My story of online harassment is far from unique. The day the Patrick Kane investigation ended was the day my life changed. More than five years later, it’s still not normal. But I’m far from the only woman working in sports (or media in general) dealing with this sort of harassment.

In the months after that incident, I wrote a piece that revealed how much online abuse women in sports media have to wade through on a daily basis. I reached out to several women in the industry, and, almost to a one, they asked me if I wanted their entire file of abusive screenshots or if I just wanted a few examples.

Which brings me to my all-time favorite bit of terrible social media advice: don’t feed the trolls.

No one who has ever dealt with online trolls has ever said this seriously to someone dealing with mass, ongoing harassment. Most of the time, this particular bit of advice comes from Steve with 25 Twitter followers or someone’s mom on Facebook. So let’s talk about trolls.

First, I recognize that this advice is well-meaning, in the same way telling small children being bullied that their parents can’t fight their battles for them is well-meaning. It’s really off base and ignores the reality about bullies and how they operate, but it’s meant to help. I think. It’s also possible it’s meant to tell harassment victims to shut up and stop whining. It’s problematic and unfair to tell victims that they have to deal with people insulting them all day, every day, without fighting back. We wouldn’t say that to someone being verbally harassed on the street, and we wouldn’t say it to a child being picked on at school.

Telling people to ignore the trolls assumes that all trolls are the same and have the same objectives. It’s true that some trolls just want attention and, if you ignore them, they’ll move on to bother someone else. But other trolls will ratchet up their behavior until they get the reaction they want from you. Block them and they create 10 new accounts. Mute them and they keep going. The lies and insults they send your way will keep increasing in volume and intensity. Some trolls want to ruin your reputation. Some trolls want to make you cry. Remember that when we’re dealing with dedicated trolls, we’re often dealing with psychopaths, sociopaths, and extreme narcissists.

For help in understanding trolls, I called up Anita Sarkeesian of Feminist Frequency, a popular speaker and YouTuber. She’s also someone who has dealt with some horrific trolling and speaks about it regularly.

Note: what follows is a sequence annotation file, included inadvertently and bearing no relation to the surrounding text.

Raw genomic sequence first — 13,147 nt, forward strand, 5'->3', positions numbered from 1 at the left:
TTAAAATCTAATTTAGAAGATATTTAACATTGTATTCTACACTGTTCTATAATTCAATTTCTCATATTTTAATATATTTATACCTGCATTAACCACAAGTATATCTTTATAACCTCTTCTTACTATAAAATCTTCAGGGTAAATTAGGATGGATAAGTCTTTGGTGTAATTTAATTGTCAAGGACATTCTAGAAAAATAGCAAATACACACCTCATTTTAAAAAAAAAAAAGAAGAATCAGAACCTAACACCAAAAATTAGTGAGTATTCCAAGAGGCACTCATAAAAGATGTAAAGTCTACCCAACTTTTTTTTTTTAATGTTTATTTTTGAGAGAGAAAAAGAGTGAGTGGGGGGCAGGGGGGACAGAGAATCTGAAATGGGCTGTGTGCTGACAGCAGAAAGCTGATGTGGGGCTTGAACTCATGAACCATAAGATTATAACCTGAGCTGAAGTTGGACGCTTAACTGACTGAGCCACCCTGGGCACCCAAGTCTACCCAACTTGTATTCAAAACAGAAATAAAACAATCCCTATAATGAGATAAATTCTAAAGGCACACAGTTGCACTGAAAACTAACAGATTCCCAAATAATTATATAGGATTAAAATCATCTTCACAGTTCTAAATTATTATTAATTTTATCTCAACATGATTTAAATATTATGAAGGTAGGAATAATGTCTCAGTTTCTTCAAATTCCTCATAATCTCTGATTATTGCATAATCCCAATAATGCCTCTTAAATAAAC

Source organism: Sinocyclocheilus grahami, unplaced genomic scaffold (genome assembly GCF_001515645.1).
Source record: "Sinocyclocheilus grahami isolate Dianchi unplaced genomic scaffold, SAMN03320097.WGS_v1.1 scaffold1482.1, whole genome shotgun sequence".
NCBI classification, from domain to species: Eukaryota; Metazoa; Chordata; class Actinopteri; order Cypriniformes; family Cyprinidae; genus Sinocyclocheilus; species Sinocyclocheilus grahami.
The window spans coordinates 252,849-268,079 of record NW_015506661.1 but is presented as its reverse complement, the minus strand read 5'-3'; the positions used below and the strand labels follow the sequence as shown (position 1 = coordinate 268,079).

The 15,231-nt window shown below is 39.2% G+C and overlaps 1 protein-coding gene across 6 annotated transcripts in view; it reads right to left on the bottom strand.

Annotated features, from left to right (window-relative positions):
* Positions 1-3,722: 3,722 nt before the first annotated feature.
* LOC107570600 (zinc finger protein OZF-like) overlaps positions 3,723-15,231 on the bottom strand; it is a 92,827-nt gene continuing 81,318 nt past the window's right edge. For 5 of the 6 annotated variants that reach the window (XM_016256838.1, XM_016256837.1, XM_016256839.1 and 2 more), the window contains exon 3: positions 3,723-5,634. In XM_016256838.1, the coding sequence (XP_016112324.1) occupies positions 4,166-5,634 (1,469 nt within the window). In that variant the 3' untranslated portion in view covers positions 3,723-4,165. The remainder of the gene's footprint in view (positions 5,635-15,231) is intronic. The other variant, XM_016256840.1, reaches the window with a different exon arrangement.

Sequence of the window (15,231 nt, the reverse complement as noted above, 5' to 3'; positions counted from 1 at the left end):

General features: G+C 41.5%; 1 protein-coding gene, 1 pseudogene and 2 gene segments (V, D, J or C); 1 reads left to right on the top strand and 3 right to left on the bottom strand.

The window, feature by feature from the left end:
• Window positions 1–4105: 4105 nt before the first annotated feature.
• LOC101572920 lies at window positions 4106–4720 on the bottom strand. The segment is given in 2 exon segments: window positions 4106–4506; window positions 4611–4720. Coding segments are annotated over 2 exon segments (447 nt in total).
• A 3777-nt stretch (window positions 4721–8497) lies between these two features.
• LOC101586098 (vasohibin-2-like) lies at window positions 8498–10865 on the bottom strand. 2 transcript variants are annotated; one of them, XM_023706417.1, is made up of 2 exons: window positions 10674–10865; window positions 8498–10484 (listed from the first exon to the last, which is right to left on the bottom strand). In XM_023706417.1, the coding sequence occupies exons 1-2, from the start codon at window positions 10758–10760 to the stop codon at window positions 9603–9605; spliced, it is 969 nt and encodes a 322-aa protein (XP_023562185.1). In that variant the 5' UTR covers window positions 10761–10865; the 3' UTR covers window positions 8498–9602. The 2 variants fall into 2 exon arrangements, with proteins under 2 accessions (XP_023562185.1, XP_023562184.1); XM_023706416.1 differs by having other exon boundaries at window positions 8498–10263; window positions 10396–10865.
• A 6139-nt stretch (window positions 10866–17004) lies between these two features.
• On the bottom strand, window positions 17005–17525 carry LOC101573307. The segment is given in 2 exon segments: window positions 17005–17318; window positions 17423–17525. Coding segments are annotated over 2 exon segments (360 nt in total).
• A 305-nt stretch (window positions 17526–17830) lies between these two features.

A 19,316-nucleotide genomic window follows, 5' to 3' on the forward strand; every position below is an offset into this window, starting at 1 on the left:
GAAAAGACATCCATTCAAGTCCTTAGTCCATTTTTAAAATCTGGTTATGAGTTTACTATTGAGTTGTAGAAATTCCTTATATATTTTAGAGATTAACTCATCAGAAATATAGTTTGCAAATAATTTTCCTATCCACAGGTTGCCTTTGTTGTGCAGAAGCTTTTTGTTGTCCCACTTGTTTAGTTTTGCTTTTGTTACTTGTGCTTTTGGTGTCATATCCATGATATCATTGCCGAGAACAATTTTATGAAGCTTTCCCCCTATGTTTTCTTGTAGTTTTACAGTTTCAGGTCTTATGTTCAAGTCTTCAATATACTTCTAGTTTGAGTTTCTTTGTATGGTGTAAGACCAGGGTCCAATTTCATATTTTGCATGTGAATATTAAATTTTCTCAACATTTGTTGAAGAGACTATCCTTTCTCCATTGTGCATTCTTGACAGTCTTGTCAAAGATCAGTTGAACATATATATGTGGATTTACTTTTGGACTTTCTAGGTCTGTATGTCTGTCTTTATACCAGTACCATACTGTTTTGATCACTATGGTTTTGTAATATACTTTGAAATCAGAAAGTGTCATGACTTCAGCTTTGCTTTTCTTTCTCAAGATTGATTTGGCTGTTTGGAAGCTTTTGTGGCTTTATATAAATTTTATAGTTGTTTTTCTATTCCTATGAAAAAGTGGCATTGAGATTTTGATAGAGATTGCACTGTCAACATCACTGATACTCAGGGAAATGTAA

“Trolls believe they are the heroes of their own stories,” Sarkeesian said. “So in order for them to be the hero of their story, you have to be the villain.”

This is the best explanation I’ve ever gotten for why certain trolls fixate on a victim who essentially becomes their “hobby.” Imagine having that much free time and using it to harass a perfect stranger.


If you work in sports media, or in any other field, and you’ve been the victim of mass troll attacks that have affected your standing with your employer, know that you aren’t alone. I know several women working in media who have been labeled “lightning rods” because of the troll armies that created multiple accounts to get around being blocked, waited for any opening they could exploit, and then made life miserable for their targets by making life tough on their employers. And while I was sympathetic to my boss getting spammed by trolls because of me, it was also a 72‑hour window into what I deal with on a regular basis.

So, because Twitter and Facebook and all the other social media platforms have refused to deal with trolls and the harassment taking place via their platforms, how do we make sure people in general, and women in particular, have some protection at work? First, it’s incumbent on every employer with public‑facing employees to be educated about the dynamics of online harassment. It’s inexcusable that I had to deal with two HR directors in a row who weren’t on social media, basically throwing up their hands and telling me there was nothing they could do. If there was a guy following me everywhere I went and standing outside my building yelling every day, my company would handle it. When it’s 500 guys on Twitter, I’m on my own.

Second, more media companies need to look to the protections ESPN gives its staff as a model for keeping their own employees safe. Those protections need to be incorporated into a two‑way social media policy. Most companies have a catch‑all policy that says how they expect their workers to comport themselves on social media. You probably have one at your job right now. But what can employees expect from their bosses when the online harassment begins? Will you help protect me? Will you back me up if I go to law enforcement? Will you provide security for me if I need it? What will you do if you find one of your employees is using social media to troll people? Will you use your relationship with platforms like Twitter to advocate for me? Can I take a mental health day if I’m in the middle of a storm of abuse?

These are all reasonable requests for employees who are expected to take part in social media regularly as part of their job. Unfortunately, for the most part, media companies have been more concerned about being embarrassed by their workers making a misstep than about the very real possibility of mental or physical harm coming to one of them as a result of online harassment. Media companies must learn to back their employees, and it’s high time we started demanding it.